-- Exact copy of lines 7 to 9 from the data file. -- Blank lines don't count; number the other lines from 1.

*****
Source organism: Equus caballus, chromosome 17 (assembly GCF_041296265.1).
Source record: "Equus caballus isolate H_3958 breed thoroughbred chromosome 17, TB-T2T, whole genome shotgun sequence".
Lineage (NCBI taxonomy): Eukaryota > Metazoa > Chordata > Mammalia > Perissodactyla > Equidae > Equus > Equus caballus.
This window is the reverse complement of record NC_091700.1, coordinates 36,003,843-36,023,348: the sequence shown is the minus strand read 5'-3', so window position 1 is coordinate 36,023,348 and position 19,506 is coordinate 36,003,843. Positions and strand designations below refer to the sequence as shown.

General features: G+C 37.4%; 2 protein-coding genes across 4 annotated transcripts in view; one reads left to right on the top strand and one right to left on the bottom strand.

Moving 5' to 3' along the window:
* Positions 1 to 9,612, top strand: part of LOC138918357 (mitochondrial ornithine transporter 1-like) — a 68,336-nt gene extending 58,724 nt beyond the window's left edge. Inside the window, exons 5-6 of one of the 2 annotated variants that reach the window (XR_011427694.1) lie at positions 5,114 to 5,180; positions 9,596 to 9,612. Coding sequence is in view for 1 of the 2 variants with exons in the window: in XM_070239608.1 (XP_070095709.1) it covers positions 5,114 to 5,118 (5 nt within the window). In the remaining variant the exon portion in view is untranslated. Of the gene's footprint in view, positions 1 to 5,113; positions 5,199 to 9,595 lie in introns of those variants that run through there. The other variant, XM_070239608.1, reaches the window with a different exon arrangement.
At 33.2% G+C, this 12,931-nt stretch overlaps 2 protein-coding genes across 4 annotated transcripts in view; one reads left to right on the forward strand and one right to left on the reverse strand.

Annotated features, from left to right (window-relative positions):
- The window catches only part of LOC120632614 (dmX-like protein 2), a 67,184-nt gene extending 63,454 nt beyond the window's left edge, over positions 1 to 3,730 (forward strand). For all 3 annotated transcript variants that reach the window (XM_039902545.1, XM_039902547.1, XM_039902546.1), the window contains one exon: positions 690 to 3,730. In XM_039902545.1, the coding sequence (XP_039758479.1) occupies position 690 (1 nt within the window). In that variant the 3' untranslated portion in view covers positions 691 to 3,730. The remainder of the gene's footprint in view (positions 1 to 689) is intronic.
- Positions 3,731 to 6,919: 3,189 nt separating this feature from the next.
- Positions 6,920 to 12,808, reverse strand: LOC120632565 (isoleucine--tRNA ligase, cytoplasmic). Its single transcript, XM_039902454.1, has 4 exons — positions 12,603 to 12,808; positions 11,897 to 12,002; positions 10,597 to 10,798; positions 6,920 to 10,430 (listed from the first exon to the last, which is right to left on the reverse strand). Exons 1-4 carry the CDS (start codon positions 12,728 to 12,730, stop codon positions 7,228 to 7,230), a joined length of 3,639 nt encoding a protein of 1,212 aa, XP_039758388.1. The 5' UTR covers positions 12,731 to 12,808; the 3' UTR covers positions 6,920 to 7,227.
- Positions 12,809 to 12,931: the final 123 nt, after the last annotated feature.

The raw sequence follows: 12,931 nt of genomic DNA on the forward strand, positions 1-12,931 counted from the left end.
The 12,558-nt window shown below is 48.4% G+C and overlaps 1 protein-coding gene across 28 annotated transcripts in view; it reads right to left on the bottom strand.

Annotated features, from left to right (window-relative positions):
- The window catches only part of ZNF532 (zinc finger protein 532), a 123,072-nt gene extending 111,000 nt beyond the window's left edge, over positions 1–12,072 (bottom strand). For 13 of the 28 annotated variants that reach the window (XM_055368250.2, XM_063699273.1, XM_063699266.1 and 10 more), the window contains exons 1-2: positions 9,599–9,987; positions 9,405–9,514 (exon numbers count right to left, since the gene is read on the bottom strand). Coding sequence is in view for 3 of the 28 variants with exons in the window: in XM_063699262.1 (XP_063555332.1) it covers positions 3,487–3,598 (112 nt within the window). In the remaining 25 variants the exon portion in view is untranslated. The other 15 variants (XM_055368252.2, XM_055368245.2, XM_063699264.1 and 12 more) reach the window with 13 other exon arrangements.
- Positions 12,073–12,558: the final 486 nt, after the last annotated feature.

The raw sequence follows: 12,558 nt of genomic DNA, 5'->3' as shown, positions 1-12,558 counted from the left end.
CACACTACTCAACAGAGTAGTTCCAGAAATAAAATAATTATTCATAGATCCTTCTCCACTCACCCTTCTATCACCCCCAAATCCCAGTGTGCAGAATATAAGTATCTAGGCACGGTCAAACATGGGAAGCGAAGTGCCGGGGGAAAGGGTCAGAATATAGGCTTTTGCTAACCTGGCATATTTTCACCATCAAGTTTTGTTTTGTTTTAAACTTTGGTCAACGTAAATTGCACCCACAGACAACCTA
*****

* Positions 1 to 9,612, top strand: part of LOC138918357 (mitochondrial ornithine transporter 1-like) — a 68,336-nt gene extending 58,724 nt beyond the window's left edge. Inside the window, exons 5-6 of one of the 2 annotated variants that reach the window (XR_011427694.1) lie at positions 5,114 to 5,180; positions 9,596 to 9,612. Coding sequence is in view for 1 of the 2 variants with exons in the window: in XM_070239608.1 (XP_070095709.1) it covers positions 5,114 to 5,118 (5 nt within the window). In the remaining variant the exon portion in view is untranslated. Of the gene's footprint in view, positions 1 to 5,113; positions 5,199 to 9,595 lie in introns of those variants that run through there. The other variant, XM_070239608.1, reaches the window with a different exon arrangement.
At 33.2% G+C, this 12,931-nt stretch overlaps 2 protein-coding genes across 4 annotated transcripts in view; one reads left to right on the forward strand and one right to left on the reverse strand.

Annotated features, from left to right (window-relative positions):